Monday, April 16, 2012

CBR IV: Read Free or Cannonball Hard, Entry 2: "The Fault In Our Stars" by John Green

Every time I read something John Green has written, I marvel at his ability to make me feel like the characters involved are not only real, but that they are actually falling in love.  There's just something about his prose that makes you feel like you're even falling in love yourself.  In "An Abundance of Katherines", the love story angle comes in late in the game but still manages to click with the reader as if it had been introduced on Page 1.  In "A Cheertastic Christmas Miracle", the romance was a slow burn to an obvious, yet still fantastically lovely reveal.  "The Fault In Our Stars" shows John Green making us fall in love yet again, but setting us up for an even greater heartache than that of a lover leaving us by choice...a lover who leaves through death.

Hazel and Augustus meet in a support group for teenage cancer patients.  Like some great love stories before this one, it all started with a memory...Hazel reminds Augustus of his late ex-girlfriend, who much like himself had a terminal illness.  Through their mutual friend, Issac, the two meet-cute and begin a fast developing romance that culminates in a trip to Amsterdam to stalk a famous American author into divulging secrets of the unwritten history to his own major novel's protagonists.  Through their time together and the adventures they share their love only grows, even though there's a silent clock ticking down the unknown minutes and seconds left in their lives.  Indeed one of our lovers will pass before the end of the book, taking the lightly comedic and romantic plot (only tinged with sadness) into a full blown tragedy.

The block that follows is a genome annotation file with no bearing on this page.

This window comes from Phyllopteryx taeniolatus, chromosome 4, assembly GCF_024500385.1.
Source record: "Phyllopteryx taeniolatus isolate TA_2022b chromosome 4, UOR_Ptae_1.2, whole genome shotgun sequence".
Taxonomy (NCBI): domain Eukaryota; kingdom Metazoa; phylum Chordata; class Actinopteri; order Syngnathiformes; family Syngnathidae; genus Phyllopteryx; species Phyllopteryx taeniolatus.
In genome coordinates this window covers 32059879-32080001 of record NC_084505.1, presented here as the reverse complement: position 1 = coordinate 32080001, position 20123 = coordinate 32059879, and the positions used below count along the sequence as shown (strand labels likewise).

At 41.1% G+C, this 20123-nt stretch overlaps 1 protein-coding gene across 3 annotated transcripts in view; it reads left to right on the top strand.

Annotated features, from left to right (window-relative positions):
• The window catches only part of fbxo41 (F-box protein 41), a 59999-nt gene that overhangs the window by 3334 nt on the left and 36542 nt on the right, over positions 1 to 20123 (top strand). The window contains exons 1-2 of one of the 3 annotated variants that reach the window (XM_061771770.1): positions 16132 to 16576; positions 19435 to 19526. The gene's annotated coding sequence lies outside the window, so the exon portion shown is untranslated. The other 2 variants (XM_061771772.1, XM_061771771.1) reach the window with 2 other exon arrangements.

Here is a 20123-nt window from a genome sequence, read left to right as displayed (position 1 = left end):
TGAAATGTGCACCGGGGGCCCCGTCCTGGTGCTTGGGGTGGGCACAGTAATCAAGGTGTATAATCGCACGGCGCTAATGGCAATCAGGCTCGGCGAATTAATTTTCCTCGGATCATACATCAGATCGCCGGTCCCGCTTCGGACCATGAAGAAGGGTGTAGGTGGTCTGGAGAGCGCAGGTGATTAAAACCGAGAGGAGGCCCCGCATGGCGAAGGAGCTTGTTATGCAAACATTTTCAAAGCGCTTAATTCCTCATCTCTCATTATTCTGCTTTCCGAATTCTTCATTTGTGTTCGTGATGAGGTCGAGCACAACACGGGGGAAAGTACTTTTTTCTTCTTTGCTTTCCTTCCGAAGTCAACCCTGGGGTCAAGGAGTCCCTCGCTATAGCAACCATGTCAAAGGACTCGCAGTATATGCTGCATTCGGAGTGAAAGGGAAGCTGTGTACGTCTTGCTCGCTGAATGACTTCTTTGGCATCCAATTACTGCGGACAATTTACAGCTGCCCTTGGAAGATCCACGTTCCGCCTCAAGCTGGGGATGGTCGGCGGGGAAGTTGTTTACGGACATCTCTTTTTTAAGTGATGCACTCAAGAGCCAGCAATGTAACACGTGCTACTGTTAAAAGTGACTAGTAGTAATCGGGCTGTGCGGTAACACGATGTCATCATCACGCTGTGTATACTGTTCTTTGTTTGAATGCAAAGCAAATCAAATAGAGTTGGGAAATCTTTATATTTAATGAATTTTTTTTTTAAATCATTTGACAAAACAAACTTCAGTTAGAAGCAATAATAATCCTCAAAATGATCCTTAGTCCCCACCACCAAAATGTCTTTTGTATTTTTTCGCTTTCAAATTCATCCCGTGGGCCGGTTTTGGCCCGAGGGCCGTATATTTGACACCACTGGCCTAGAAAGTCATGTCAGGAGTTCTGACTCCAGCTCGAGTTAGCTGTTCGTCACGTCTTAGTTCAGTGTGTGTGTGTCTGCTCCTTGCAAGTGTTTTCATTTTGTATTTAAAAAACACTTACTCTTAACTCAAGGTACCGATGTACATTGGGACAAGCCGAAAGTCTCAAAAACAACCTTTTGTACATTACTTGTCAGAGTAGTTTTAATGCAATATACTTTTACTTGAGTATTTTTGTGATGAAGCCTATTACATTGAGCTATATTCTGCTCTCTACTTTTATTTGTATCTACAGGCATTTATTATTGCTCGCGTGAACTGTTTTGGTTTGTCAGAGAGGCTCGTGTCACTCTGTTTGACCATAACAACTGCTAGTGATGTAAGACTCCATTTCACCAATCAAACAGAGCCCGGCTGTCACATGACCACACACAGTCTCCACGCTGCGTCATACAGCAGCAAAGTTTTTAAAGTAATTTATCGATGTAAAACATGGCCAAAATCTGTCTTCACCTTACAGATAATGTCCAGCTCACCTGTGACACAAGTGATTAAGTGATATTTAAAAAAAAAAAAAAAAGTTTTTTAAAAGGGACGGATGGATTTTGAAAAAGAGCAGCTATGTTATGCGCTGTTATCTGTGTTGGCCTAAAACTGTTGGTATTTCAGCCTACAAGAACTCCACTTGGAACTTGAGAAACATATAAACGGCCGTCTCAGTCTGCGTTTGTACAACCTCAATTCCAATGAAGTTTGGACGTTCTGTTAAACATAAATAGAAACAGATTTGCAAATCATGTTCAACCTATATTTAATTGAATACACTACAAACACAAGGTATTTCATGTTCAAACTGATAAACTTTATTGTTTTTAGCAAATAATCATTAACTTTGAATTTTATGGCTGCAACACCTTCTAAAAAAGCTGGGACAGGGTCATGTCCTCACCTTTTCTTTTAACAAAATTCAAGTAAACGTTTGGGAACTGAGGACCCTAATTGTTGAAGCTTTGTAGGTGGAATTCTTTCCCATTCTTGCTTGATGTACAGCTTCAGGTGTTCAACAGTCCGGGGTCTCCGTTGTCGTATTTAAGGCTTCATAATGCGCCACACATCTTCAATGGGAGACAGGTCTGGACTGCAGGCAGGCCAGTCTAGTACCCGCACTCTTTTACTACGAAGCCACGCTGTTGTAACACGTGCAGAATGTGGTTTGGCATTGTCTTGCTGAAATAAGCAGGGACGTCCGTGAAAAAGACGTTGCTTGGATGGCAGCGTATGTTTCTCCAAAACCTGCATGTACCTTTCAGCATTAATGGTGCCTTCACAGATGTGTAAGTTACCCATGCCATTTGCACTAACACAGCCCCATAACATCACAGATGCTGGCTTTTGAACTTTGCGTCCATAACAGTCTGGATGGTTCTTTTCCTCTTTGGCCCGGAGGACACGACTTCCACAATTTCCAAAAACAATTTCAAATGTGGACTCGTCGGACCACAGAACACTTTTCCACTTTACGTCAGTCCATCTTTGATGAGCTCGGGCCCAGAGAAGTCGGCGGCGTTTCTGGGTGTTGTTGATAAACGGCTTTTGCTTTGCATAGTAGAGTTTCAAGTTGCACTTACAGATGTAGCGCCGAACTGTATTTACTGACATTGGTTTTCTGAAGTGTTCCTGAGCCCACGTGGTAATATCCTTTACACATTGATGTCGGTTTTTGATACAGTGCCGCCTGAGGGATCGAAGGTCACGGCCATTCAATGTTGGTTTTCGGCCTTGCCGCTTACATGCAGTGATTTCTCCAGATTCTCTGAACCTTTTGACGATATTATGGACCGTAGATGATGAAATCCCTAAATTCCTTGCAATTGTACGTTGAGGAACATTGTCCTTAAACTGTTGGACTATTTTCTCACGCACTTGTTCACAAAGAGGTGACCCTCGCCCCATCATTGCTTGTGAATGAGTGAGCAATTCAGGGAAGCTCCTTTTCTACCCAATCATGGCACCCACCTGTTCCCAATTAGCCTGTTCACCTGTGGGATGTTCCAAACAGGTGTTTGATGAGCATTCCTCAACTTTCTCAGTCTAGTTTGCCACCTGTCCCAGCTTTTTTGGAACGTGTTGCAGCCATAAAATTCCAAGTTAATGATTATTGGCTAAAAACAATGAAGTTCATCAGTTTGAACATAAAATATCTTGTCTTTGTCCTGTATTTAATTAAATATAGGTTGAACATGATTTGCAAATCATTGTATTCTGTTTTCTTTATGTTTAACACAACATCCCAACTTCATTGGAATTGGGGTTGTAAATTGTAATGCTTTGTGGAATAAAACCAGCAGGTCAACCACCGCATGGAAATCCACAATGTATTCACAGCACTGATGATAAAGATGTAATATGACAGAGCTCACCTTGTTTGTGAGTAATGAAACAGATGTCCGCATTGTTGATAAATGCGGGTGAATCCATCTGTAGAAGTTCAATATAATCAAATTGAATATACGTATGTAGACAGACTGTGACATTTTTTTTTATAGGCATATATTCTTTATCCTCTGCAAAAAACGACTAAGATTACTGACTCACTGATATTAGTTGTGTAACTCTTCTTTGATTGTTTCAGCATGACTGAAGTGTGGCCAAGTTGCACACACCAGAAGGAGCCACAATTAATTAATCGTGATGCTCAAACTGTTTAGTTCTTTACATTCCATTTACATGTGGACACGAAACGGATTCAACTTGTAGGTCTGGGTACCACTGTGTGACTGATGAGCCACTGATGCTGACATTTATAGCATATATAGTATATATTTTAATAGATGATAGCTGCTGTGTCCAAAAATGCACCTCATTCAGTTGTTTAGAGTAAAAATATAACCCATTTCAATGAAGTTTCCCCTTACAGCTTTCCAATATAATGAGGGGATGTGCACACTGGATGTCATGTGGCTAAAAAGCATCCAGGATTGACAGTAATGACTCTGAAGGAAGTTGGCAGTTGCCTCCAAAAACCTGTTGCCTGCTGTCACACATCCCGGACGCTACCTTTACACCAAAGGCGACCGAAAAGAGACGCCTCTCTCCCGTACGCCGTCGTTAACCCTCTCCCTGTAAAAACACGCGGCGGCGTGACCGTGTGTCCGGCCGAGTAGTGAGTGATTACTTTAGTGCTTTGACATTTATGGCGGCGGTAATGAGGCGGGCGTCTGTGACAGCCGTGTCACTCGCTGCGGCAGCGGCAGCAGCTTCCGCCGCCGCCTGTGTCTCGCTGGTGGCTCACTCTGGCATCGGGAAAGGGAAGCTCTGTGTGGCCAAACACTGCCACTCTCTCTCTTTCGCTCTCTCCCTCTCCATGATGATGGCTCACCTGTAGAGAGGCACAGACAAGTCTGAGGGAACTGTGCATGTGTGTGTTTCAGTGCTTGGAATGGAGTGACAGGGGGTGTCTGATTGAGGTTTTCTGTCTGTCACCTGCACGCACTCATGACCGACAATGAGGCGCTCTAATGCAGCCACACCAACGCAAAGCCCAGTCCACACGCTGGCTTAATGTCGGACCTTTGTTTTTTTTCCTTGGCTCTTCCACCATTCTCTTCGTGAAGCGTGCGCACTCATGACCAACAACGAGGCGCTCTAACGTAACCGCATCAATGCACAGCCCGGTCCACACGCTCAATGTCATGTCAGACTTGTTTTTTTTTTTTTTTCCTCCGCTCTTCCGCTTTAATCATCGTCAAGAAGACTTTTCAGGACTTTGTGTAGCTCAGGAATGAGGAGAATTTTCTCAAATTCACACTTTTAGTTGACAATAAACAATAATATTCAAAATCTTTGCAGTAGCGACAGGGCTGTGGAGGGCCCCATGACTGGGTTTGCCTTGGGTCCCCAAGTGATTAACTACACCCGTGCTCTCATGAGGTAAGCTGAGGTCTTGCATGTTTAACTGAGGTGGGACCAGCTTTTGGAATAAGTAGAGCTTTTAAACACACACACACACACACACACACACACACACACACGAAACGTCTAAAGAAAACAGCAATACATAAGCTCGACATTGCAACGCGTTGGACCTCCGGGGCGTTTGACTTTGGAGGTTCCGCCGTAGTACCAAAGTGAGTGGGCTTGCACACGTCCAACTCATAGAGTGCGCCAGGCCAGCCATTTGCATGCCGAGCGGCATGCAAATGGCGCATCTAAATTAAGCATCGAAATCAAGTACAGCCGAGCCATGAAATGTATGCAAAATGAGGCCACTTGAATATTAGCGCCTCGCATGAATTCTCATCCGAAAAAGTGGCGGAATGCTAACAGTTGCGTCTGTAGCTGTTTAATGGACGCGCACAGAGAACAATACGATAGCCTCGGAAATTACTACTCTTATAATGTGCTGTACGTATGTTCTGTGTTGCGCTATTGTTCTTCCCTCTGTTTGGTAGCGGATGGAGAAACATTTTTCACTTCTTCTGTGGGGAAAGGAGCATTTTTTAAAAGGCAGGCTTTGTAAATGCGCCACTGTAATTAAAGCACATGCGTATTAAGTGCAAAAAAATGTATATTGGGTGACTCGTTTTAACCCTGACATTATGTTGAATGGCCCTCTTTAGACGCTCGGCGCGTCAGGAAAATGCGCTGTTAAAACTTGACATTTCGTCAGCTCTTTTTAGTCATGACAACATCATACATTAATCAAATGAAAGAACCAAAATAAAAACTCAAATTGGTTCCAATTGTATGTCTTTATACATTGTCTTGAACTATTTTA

Green works his magic yet again, taking something that sounds like Nicholas Sparks for the Tween/Teen reader set and turning it into something with more depth and weight.  We know from the start that our leads are sick and that time is running out.  Our leads even know it.  The story isn't focused on "who dies and how", it focuses on how they live in each other's company.  How they choose to carry on in the face of impending death is the feat that is focused on, because knowing the odds and the scenario all to well these characters know that there's slim to no hope of survival.  By the third act, I was absolutely in tears; the last thirty pages or so being a culmination of so much symbolism and ground work built in the first two acts.  Yet again, John Green manages to make the reader fall in love and then manages to gut punch them with the sadness of reality.  When you build your characters and scenario well enough, such as Mr. Green has in this novel, an ending such as this is not a cheap grab at's telling the emotional truth of the moment.  I look forward to finishing his existing canon, at which point I shall eagerly await his next work of fiction.

Next Up: "The Hunger Games Trilogy" (The Hunger Games/Catching Fire/Mockingjay) by Suzanne Collins

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